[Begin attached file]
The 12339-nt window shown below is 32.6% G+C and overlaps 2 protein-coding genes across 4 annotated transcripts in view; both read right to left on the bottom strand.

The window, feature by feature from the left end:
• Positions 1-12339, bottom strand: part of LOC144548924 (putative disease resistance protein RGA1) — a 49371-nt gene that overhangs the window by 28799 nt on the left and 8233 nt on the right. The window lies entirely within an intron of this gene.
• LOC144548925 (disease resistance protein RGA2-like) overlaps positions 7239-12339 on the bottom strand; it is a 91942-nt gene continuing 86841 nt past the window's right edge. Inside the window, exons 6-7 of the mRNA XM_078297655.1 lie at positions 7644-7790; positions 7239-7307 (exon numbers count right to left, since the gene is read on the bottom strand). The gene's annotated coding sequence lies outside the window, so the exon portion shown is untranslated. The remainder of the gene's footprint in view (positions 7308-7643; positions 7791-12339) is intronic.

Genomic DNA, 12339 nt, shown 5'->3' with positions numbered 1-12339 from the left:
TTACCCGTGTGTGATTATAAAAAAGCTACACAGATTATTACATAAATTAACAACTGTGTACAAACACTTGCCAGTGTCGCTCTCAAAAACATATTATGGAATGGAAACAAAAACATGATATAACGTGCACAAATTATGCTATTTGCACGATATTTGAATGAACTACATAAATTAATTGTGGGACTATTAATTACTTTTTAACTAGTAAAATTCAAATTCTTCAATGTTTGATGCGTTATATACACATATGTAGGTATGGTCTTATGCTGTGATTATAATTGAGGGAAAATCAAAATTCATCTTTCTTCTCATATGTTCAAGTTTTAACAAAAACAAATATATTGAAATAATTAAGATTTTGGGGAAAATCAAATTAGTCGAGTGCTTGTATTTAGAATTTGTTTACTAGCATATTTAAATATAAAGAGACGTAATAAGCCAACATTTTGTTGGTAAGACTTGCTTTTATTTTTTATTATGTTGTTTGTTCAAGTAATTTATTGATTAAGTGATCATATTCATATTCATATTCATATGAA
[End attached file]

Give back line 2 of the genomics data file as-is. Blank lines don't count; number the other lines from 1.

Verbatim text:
The window, feature by feature from the left end: